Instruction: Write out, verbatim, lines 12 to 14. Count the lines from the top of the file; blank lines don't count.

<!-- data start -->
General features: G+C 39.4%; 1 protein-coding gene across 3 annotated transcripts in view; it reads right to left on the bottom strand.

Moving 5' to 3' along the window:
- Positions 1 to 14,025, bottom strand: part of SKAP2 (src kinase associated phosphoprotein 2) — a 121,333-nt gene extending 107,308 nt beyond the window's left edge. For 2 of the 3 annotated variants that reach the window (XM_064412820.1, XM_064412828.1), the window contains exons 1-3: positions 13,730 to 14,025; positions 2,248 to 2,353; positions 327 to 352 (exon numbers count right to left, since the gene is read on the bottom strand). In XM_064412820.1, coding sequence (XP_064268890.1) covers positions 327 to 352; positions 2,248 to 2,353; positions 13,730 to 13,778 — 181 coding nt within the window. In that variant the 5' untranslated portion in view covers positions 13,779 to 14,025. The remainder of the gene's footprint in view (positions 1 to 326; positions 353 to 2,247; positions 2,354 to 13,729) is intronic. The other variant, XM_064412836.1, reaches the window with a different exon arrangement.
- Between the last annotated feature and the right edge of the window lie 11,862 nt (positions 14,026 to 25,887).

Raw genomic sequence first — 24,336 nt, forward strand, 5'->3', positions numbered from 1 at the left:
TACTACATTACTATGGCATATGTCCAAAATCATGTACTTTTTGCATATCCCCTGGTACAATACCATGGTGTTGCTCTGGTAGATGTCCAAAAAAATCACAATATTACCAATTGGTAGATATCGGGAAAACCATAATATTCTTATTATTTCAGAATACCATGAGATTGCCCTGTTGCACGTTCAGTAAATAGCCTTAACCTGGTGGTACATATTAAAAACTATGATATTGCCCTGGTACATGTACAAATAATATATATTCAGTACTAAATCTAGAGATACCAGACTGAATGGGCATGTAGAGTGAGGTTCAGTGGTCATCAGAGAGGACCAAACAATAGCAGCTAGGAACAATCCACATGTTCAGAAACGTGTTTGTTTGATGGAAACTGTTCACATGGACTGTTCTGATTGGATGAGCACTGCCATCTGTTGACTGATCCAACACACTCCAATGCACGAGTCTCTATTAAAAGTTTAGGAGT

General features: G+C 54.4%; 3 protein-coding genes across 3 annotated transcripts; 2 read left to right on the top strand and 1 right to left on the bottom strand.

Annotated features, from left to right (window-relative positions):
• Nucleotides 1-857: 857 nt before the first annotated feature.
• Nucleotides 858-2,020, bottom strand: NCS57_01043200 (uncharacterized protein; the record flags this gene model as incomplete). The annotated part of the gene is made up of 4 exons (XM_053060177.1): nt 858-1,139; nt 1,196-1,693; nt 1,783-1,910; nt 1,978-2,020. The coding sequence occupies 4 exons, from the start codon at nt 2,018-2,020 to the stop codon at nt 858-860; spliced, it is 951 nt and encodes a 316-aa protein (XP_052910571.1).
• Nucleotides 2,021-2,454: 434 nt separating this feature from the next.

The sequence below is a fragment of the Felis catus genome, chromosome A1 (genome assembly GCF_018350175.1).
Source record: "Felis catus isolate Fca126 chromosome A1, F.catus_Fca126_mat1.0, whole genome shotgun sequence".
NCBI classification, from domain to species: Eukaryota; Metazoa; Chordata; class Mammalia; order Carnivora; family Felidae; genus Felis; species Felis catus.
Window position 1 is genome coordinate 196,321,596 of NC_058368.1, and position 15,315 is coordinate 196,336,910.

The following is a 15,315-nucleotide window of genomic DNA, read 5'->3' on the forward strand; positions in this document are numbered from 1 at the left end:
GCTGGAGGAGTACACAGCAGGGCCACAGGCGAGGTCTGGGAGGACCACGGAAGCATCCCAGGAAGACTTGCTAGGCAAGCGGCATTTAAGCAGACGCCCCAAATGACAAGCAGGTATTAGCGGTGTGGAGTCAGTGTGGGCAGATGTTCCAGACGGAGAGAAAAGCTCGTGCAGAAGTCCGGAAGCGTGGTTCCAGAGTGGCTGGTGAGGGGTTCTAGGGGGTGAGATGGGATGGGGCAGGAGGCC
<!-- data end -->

The sequence below is a fragment of the Felis catus genome, chromosome A1 (genome assembly GCF_018350175.1).
Source record: "Felis catus isolate Fca126 chromosome A1, F.catus_Fca126_mat1.0, whole genome shotgun sequence".
NCBI classification, from domain to species: Eukaryota; Metazoa; Chordata; class Mammalia; order Carnivora; family Felidae; genus Felis; species Felis catus.